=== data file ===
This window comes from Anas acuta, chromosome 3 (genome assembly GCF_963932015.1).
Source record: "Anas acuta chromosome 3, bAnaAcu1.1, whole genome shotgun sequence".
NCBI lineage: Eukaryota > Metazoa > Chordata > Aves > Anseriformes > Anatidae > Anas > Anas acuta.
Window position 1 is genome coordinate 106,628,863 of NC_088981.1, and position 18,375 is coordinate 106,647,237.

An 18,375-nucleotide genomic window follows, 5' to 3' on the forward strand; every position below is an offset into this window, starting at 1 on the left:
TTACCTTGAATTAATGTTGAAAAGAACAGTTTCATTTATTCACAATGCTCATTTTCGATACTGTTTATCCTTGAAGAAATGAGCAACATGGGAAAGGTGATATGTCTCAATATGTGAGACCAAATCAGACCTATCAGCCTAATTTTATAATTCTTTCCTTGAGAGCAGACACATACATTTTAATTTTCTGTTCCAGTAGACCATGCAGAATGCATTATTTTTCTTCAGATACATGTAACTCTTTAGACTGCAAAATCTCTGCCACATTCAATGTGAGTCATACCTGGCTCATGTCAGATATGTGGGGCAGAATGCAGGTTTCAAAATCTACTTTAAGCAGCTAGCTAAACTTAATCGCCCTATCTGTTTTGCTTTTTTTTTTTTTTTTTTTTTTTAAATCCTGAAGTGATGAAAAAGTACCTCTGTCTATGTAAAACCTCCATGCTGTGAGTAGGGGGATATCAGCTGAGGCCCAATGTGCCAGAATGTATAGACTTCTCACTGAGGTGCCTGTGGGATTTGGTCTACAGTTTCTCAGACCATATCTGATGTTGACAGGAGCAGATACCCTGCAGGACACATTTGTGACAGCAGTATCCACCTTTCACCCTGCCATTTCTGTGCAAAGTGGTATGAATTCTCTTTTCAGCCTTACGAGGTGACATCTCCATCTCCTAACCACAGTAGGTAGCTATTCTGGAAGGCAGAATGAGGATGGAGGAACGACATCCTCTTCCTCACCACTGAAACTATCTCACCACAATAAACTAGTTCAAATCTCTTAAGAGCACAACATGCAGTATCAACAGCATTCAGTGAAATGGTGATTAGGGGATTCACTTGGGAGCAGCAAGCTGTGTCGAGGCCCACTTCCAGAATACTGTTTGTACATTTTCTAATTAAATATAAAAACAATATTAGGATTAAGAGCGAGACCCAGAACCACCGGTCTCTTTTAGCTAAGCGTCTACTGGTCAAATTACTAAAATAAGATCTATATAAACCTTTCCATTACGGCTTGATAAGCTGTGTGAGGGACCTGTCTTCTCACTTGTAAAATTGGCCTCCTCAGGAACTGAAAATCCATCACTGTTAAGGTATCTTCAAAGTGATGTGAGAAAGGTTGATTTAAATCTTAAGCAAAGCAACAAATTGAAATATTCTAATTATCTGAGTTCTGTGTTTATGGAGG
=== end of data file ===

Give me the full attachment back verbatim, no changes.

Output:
This window comes from Anas acuta, chromosome 3 (genome assembly GCF_963932015.1).
Source record: "Anas acuta chromosome 3, bAnaAcu1.1, whole genome shotgun sequence".
NCBI lineage: Eukaryota > Metazoa > Chordata > Aves > Anseriformes > Anatidae > Anas > Anas acuta.
Window position 1 is genome coordinate 106,628,863 of NC_088981.1, and position 18,375 is coordinate 106,647,237.

An 18,375-nucleotide genomic window follows, 5' to 3' on the forward strand; every position below is an offset into this window, starting at 1 on the left:
TTACCTTGAATTAATGTTGAAAAGAACAGTTTCATTTATTCACAATGCTCATTTTCGATACTGTTTATCCTTGAAGAAATGAGCAACATGGGAAAGGTGATATGTCTCAATATGTGAGACCAAATCAGACCTATCAGCCTAATTTTATAATTCTTTCCTTGAGAGCAGACACATACATTTTAATTTTCTGTTCCAGTAGACCATGCAGAATGCATTATTTTTCTTCAGATACATGTAACTCTTTAGACTGCAAAATCTCTGCCACATTCAATGTGAGTCATACCTGGCTCATGTCAGATATGTGGGGCAGAATGCAGGTTTCAAAATCTACTTTAAGCAGCTAGCTAAACTTAATCGCCCTATCTGTTTTGCTTTTTTTTTTTTTTTTTTTTTTTAAATCCTGAAGTGATGAAAAAGTACCTCTGTCTATGTAAAACCTCCATGCTGTGAGTAGGGGGATATCAGCTGAGGCCCAATGTGCCAGAATGTATAGACTTCTCACTGAGGTGCCTGTGGGATTTGGTCTACAGTTTCTCAGACCATATCTGATGTTGACAGGAGCAGATACCCTGCAGGACACATTTGTGACAGCAGTATCCACCTTTCACCCTGCCATTTCTGTGCAAAGTGGTATGAATTCTCTTTTCAGCCTTACGAGGTGACATCTCCATCTCCTAACCACAGTAGGTAGCTATTCTGGAAGGCAGAATGAGGATGGAGGAACGACATCCTCTTCCTCACCACTGAAACTATCTCACCACAATAAACTAGTTCAAATCTCTTAAGAGCACAACATGCAGTATCAACAGCATTCAGTGAAATGGTGATTAGGGGATTCACTTGGGAGCAGCAAGCTGTGTCGAGGCCCACTTCCAGAATACTGTTTGTACATTTTCTAATTAAATATAAAAACAATATTAGGATTAAGAGCGAGACCCAGAACCACCGGTCTCTTTTAGCTAAGCGTCTACTGGTCAAATTACTAAAATAAGATCTATATAAACCTTTCCATTACGGCTTGATAAGCTGTGTGAGGGACCTGTCTTCTCACTTGTAAAATTGGCCTCCTCAGGAACTGAAAATCCATCACTGTTAAGGTATCTTCAAAGTGATGTGAGAAAGGTTGATTTAAATCTTAAGCAAAGCAACAAATTGAAATATTCTAATTATCTGAGTTCTGTGTTTATGGAGG